I love touring. Touring is an absolute joy and I have sorely missed it under Covid. Some events are returning to live physical shows, some of these are purely live, some, like York Open Mic have gone hybrid.  Hybrid means there is a laptop and probably a projector screen at the event and zoom poets can perform up alongside poets at the venue.

What seems to be the general POV is that all the gigs being online has served a great purpose. Poets from around the world join others at online events. Events that were once held in a room somewhere filled by local poets are now including people from at far away as USA, Canada, Australia and New Zealand. There is a global network of poets who, before Covid didn’t know each other and had little chance to ever meet.

Some events, such as Fire and Dust in Coventry has is now running two events a month: a live gig and an online one. The live gig was sold out and was a fantastic experience. One of the hosts, Raef Boylan informed me that many of their audience had been well served by Zoom gigs and that they weren’t about to abandon that sector of their overall audience who have got so much out of the format.

I got to the stage where I was champing at the bit. I had missed touring so much when gigs started returning I took the decision to do what I am  calling the Hybrid Tour. It does what it says on the tin, it’s a mix of live gigs and online gigs all done on the road, as it were. It’s also a chance to see old friends, family and colleagues.

The focus of the tour is, for me, finally performing my one person show Fix (The Spoken Word Show of a Recovered Club Casualty). It’s to be read for the very first time at Fuel Bar Cafe Manchester Mon 22nd Nov. It is beyond fitting that it is to be read in that city at that particular bar venue. Most of the carnage I wrote about in the show has all been based in Manchester when I lived there for 11 years. It is the city I started my poetry in and where I developed as a writer and a performer for 7 years until moving back to Northern Ireland 9 years ago. The show is being performed fittingly at Fuel, the place I read for the very first time in this month in 2004. I have performed there at various key moments and periods of my career: ran events there, book launches, residency etc.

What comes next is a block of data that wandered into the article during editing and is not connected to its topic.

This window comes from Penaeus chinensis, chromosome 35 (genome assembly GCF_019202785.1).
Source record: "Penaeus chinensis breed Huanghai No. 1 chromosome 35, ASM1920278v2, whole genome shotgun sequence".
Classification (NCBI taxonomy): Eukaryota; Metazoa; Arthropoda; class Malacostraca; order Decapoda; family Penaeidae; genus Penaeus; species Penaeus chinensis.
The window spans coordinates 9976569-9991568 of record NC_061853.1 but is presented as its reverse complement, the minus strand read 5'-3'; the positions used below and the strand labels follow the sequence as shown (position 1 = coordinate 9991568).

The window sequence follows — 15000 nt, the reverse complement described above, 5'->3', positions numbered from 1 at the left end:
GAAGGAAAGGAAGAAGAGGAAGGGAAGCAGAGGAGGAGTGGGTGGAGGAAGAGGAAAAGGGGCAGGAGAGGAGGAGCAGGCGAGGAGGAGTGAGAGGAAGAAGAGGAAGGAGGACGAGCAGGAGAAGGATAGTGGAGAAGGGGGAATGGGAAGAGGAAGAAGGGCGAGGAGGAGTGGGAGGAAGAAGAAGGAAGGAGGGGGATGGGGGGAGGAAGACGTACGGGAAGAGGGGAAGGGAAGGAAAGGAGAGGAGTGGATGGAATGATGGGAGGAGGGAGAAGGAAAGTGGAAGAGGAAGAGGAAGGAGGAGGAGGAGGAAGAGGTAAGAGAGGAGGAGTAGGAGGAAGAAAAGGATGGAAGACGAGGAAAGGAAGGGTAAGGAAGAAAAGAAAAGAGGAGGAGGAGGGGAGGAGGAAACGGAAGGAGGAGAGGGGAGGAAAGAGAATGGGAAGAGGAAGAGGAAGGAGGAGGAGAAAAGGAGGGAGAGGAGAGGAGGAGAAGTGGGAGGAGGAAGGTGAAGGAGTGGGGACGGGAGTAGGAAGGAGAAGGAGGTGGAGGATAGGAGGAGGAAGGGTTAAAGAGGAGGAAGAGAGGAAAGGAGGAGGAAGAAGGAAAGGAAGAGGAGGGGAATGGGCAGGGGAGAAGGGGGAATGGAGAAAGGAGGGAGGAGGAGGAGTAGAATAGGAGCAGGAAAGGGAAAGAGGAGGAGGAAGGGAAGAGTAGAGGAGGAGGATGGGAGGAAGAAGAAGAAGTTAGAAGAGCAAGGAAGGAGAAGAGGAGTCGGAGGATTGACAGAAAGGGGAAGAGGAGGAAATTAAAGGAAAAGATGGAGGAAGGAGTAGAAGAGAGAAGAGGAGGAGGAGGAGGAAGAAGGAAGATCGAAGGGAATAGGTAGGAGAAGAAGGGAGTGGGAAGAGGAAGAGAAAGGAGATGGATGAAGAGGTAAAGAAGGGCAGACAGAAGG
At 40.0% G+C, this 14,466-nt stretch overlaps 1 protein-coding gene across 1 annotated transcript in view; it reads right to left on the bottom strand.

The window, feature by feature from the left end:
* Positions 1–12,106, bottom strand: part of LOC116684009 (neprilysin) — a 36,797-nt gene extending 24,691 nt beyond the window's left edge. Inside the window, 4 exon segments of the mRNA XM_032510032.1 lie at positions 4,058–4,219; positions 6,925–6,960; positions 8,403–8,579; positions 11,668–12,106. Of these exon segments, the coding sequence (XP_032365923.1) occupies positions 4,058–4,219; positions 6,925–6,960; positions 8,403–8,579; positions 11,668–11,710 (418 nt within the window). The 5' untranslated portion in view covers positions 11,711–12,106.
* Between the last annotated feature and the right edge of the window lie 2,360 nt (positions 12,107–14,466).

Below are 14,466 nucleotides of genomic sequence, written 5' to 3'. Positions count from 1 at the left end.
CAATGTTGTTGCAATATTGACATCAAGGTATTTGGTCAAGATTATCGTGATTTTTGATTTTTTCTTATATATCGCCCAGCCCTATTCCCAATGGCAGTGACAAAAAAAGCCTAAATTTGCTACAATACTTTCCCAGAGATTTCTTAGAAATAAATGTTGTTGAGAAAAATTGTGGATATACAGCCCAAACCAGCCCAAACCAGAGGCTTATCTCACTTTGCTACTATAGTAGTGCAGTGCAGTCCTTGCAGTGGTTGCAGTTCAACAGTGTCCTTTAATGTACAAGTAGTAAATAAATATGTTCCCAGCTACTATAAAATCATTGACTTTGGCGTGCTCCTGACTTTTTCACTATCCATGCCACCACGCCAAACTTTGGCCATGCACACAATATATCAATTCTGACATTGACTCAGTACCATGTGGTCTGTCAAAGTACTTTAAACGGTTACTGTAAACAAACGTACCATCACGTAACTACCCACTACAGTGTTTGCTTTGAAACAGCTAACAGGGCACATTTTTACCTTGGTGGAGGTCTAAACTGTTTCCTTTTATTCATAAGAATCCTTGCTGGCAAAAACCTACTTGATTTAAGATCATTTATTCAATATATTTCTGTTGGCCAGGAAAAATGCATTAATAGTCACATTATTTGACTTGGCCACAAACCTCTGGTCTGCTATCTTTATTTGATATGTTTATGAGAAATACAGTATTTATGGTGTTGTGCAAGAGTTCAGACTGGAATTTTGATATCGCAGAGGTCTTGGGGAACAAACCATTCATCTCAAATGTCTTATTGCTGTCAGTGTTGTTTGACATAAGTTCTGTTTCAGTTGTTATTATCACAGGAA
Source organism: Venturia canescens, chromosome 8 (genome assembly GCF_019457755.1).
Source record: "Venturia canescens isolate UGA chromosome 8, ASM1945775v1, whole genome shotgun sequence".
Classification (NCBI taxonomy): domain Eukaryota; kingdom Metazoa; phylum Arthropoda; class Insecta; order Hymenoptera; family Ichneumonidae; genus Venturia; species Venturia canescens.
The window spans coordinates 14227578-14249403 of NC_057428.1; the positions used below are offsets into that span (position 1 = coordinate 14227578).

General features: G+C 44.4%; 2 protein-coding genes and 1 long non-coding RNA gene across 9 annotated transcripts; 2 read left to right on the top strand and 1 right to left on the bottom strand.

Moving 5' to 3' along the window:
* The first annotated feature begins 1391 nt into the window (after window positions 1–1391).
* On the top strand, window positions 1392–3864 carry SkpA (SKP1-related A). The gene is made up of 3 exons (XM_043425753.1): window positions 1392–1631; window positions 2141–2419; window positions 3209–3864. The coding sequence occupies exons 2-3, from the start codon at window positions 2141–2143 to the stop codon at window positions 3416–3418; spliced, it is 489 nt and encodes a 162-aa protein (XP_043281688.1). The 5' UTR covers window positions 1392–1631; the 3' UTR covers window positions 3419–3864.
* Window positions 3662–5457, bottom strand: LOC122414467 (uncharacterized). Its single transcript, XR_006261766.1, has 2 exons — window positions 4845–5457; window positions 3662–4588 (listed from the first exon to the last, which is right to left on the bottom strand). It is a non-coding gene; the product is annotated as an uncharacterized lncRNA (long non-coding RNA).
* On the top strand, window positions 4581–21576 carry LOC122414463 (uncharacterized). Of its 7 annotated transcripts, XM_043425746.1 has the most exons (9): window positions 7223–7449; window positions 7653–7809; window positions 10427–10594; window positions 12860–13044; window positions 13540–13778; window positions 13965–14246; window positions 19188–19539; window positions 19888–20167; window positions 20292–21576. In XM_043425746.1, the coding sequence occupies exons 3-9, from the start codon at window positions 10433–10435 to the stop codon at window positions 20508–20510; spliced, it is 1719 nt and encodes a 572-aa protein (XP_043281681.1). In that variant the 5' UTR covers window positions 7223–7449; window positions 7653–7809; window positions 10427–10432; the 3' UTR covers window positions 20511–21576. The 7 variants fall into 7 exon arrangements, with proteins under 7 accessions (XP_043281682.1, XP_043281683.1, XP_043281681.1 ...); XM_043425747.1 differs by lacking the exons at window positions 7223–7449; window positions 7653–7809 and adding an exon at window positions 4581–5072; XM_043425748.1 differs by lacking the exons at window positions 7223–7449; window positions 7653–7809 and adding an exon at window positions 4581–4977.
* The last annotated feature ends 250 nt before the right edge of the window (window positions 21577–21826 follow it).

So it is that I got to read at the first gig of the tour: Fire and Dust with headliner Anthony Owen Coventry. I was reading as part of the open mic. I was not disappointed. A fine event in a lovely warm backdrop of an independent bookstore. The gig was hosted by Raef Boylan and also Ann Atkins and the open mic played along just nicely. One of the readers had practiced sign language with me online during the second lockdown so it was brilliant to see her in the flesh for the first time. This, I am sure, is going to be a theme of the tour for me: finally seeing poets in the flesh after always seeing them in a small box.  The headliner Anthony Owen was superb, a professional, assured performance by an accomplished Cov poet who’s book Cov Kids (Knives Forks and Spoons) is a love letter to his city. He is mainly known for war and peace poetry. HIs use of imagery was fantastic and I was glad to get the opportunity to hear him read.

The gig was only my 4th time on the mic since March 2020. Some poets are still to perform live again. I do appreciate what Zoom has done for poetry as I have already mentioned. I have been so used to it that I forgot just how exciting and engaging live readings are. Having a mic in the hand doesn’t sound much but for me taking it off the stand and seeing the whole audience as a body of people just plugs me into the reading straightaway, seeing and most of all, hearing the audience reaction is something we really miss online. To explain, when reading online most of the times the whole audience is on mute and poets have had to accept the strange experience of finishing performing a poem with no sound of applause.

That said though, as I have said Zoom has its upsides and I look forward to competing at the Oooh Beehive Online Slam tonight 7.30pm, knowing there can be competitors attending from all around the globe. Oooh Beehive has been a revelation during Covid, lockdowns and the slow return to “normalcy”. That is what the Hybrid Tour is all about for me: performing online at some of the finest zoom events round the UK as well as seizing the opportunity to perform and compete at live events as they return to their requisite poetry scenes.

There are several reasons I love touring so much. One of them is dropping in as a visitor into a local scene, experiencing the community feeling at live poetry events. The network of regular contributors that you get the privilege to see, hear and perform for. It’s a way of breaking the routine of seeing the same faces at the same gigs. It is a breakout. A breakout from the day to day, a breakout from  drudgery and doing nothing for the sake of it. A musician friend told me once that the reason he loves touring is because it is front facing, it is always moving forward. It is for me the elevation of the mundane, even a train journey becomes somehow slightly magical. Onwards and Upwards